In the wake of the Apple/Samsung verdict, the dust is settling a bit, but things are far from over. The jury ruled in favor of Apple, granting it at least $1,049,343,540 (they had asked for more than $2.5 billion), though that figure was a result of some reworking after it was determined that an additional $2.2 million had been awarded in error. Samsung on the other hand, was awarded nothing in its counter-suits against Apple.
Breaking Down the Findings
- The jury found that Samsung had infringed on Apple’s ’381 patent for bounce back scrolling on all devices.
- The jury found that Samsung had infringed on Apple’s ’915 patent, related to one-finger scrolling and pinch-and-zoom navigation, on all devices except the Samsung Ace, Intercept, and Replenish.
- The jury found that Samsung had infringed on Apple’s ’163 patent, related to tap-to-zoom on all Samsung devices except the Captivate, Indulge, Intercept, Nexus S 4G, Transform and Vibrant.
The jury also determined that Samsung had induced its U.S arm to infringe on these patents, and that the infringement was willful.
The deliberation period was surprisingly short. In just three days the jury delivered findings on more than 700 separate questions in the case.
Both companies of course weighed in with official statements:
“We are grateful to the jury for their service and for investing the time to listen to our story and we were thrilled to be able to finally tell it. The mountain of evidence presented during the trial showed that Samsung’s copying went far deeper than even we knew. The lawsuits between Apple and Samsung were about much more than patents or money. They were about values. At Apple, we value originality and innovation and pour our lives into making the best products on earth. We make these products to delight our customers, not for our competitors to flagrantly copy. We applaud the court for finding Samsung’s behavior willful and for sending a loud and clear message that stealing isn’t right.”
“Today’s verdict should not be viewed as a win for Apple, but as a loss for the American consumer. It will lead to fewer choices, less innovation, and potentially higher prices. It is unfortunate that patent law can be manipulated to give one company a monopoly over rectangles with rounded corners, or technology that is being improved every day by Samsung and other companies. Consumers have the right to choices, and they know what they are buying when they purchase Samsung products. This is not the final word in this case or in battles being waged in courts and tribunals around the world, some of which have already rejected many of Apple’s claims. Samsung will continue to innovate and offer choices for the consumer.”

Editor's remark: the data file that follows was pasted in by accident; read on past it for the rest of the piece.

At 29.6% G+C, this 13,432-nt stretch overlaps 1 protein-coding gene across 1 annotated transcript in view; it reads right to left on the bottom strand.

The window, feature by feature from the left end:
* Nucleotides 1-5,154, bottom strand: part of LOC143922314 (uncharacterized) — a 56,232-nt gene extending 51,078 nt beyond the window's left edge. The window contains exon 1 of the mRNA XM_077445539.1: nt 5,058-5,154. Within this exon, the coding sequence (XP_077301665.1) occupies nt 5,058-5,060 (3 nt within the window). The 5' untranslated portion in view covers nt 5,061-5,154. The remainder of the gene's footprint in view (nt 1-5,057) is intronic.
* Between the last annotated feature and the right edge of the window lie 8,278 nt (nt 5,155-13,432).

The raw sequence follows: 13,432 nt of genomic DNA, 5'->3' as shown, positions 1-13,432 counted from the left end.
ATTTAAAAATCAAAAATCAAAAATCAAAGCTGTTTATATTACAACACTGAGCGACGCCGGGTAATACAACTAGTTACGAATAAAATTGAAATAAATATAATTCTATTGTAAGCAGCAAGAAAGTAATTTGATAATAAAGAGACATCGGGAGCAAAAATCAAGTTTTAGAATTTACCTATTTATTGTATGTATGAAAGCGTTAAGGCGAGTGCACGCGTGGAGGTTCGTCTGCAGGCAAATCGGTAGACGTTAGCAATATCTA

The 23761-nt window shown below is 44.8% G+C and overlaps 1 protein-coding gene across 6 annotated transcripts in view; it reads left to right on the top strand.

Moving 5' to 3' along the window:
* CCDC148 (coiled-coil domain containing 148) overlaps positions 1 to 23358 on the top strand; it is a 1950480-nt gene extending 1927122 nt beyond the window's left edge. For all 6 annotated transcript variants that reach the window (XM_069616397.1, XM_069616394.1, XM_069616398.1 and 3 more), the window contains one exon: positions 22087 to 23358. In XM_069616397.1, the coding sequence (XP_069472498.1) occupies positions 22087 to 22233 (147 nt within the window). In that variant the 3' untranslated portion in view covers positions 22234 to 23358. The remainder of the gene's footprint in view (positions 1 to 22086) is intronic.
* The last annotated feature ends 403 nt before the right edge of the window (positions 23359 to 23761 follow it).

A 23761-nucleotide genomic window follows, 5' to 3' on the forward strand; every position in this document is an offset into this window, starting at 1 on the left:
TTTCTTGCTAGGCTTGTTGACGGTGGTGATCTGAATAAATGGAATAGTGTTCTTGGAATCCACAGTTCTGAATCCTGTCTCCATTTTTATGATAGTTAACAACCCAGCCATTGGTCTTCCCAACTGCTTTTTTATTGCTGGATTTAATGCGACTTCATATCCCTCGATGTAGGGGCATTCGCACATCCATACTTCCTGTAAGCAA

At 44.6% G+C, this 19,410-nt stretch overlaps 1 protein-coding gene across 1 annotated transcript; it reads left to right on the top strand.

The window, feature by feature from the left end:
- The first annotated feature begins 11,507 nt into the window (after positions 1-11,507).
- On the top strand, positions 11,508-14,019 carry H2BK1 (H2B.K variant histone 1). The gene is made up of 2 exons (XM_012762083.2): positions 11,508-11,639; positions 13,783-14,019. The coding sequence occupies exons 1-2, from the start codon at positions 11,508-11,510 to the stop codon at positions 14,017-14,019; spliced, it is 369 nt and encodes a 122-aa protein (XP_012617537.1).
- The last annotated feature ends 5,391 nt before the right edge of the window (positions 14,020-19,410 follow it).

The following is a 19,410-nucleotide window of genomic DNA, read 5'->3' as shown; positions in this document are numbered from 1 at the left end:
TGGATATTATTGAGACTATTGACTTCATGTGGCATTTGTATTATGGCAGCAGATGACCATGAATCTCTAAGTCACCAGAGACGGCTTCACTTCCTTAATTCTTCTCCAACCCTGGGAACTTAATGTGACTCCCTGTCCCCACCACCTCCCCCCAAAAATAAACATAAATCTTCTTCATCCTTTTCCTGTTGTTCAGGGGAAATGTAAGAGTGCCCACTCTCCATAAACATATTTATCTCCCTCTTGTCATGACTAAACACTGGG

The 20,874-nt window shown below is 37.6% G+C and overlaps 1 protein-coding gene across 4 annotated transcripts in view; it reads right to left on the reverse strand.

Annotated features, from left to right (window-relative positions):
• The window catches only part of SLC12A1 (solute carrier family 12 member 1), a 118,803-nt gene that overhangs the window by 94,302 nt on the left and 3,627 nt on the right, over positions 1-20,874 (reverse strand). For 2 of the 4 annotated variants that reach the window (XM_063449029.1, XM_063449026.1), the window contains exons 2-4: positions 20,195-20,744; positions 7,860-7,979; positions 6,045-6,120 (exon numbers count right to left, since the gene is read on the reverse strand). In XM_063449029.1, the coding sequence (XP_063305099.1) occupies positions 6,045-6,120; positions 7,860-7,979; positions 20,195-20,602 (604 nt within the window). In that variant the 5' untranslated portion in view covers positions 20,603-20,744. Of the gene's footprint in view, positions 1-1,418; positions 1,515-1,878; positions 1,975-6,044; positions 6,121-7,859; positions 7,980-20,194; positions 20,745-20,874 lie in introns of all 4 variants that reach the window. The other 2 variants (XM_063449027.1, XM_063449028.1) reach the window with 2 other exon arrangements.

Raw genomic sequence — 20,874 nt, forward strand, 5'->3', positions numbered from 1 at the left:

It’s Not Over Yet
Of course, this is still a good distance from over. Samsung has announced its plans to appeal, while the judge has set an injunction hearing for September 20. The injunction phase is where Apple may well press to bar certain infringing Samsung products from sale in the U.S.
Apple investors sent a clear message that they were pleased with the findings, sending the company’s stock to a new all-time high of $675.11 in after-hours trading.
How are you feeling about the verdict? Has justice been served or competition stifled? And if you’re in the U.S, are you planning to rush out and buy an infringing Samsung product while you still can? Let us know in the comments.